The application of the delinquency area concept to a non-western society
Ewies, Saied M.
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The concept of "delinquencty area" denotes a social phenomenon. It is generally defined as an area of a city marked by an abnormal delinquency rate as compared with other areas of the city of similar size and population. Such areas are located in zones of transition, and are marked by industrial buildings, waterfronts and railroads, deteriorated buildings, and population of mixed nationalities. In spite of the criticisms of the concept of "delinquency area," it appears to serve a useful purpose. There is a danger that the concept may be used as an oversimplification of the problem of delinquency and crime, because of the extreme complexity of delinquency and crime causation and the inconclusive nature of most statistical data on this subject. Probably the concept of "delinquency area," if refined, would be of increasing use in research. However, it should be noted that delinquency may be of various types. Some of these types may exist in certain areas, and others may breed in other areas. If we wish to find out the dynamic factors that may cause a type or types of delinquent behavior, the concept will provide us with a starting point from which to look for these factors. For example: We may be able to find out the reasons why certain types of delinquency occur in others; or why they occur more often in certain areas than in other areas of the same city. [TRUNCATED]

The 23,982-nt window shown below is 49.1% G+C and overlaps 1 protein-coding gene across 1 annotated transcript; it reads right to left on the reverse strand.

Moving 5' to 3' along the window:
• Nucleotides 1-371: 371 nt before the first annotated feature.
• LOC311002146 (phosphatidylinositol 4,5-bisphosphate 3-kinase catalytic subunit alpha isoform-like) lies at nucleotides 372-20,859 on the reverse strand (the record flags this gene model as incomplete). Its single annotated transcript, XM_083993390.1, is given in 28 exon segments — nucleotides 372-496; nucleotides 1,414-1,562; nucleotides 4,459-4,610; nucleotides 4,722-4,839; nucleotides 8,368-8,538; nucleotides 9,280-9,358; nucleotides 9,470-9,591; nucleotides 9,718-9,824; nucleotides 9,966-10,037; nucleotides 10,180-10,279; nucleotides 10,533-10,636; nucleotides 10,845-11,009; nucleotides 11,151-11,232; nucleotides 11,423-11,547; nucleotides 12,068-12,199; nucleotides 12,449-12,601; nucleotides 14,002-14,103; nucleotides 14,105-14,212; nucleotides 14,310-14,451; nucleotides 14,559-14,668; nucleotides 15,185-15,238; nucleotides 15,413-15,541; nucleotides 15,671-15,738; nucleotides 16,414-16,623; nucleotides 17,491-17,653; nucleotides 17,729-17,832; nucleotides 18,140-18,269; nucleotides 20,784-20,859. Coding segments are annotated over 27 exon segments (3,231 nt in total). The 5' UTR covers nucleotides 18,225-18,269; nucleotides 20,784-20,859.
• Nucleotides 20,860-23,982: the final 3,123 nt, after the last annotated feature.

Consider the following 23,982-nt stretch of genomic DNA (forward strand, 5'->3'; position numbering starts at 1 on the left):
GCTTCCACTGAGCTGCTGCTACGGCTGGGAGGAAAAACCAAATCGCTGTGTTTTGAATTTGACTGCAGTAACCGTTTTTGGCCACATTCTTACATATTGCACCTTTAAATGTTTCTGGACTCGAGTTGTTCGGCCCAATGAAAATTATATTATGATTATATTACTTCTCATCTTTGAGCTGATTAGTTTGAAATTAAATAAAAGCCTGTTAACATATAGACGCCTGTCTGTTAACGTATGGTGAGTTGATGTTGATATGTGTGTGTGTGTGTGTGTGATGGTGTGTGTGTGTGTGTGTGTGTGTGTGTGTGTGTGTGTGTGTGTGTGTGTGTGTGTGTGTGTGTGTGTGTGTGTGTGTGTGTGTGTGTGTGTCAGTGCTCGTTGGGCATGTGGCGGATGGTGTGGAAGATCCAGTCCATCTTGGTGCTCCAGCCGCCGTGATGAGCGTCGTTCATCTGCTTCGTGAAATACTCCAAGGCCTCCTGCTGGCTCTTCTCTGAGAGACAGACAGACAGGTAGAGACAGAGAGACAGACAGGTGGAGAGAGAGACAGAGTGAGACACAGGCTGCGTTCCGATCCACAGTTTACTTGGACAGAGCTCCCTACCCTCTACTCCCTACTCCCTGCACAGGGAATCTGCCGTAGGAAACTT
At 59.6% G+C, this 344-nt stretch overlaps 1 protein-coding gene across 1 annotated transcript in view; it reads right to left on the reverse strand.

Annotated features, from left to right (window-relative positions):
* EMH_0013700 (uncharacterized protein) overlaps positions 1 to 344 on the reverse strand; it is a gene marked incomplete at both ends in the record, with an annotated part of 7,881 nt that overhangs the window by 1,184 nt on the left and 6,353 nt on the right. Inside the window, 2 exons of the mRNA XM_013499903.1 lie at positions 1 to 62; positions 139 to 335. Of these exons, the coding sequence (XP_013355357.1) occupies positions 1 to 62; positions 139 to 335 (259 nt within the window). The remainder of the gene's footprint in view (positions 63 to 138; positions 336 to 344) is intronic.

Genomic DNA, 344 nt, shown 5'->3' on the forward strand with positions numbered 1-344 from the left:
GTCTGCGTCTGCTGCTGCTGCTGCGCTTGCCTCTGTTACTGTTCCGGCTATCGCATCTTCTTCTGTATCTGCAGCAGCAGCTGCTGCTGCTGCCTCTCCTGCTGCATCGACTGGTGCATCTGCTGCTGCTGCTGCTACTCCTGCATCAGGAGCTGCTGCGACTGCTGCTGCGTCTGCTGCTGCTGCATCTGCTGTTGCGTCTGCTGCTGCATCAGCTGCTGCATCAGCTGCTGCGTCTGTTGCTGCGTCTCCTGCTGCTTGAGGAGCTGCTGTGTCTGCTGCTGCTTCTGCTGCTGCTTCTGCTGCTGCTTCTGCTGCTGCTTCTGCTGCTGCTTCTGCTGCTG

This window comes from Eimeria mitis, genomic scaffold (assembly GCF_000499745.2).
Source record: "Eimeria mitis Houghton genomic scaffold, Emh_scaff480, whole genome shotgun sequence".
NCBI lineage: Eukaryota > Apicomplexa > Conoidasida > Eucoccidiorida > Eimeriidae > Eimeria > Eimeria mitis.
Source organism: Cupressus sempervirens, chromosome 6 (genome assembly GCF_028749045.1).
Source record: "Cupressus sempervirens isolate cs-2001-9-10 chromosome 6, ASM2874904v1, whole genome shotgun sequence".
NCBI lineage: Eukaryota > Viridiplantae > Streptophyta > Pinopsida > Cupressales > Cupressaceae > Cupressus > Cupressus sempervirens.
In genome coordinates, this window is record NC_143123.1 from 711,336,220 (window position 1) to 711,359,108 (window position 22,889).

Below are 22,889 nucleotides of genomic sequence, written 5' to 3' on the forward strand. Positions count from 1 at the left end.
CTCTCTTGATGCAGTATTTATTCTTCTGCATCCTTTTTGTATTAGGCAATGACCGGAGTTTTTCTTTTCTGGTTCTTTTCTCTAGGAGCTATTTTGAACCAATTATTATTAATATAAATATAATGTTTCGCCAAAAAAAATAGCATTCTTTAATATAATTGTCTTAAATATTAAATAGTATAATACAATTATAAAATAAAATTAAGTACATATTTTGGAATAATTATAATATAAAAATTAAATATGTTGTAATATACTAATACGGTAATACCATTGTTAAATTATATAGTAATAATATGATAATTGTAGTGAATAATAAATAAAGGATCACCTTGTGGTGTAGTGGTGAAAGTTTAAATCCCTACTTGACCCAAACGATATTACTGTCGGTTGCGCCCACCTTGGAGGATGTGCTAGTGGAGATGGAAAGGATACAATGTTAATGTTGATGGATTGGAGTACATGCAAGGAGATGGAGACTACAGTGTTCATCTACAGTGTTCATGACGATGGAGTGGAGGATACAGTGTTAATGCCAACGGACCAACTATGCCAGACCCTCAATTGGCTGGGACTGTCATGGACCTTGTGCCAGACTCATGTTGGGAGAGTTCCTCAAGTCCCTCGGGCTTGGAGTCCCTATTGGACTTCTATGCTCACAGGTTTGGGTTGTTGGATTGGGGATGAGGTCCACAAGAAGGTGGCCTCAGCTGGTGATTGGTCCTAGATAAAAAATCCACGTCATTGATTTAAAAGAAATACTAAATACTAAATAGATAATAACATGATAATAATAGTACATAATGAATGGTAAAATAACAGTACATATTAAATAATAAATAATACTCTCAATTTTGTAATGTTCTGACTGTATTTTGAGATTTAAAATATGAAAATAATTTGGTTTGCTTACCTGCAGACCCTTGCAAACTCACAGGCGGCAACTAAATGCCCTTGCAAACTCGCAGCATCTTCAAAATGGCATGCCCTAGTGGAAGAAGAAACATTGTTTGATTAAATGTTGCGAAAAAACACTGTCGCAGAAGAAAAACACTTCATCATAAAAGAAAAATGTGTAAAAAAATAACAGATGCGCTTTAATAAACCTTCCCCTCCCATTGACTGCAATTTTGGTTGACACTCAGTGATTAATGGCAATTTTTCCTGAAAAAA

Thesis (Ph.D.)--Boston University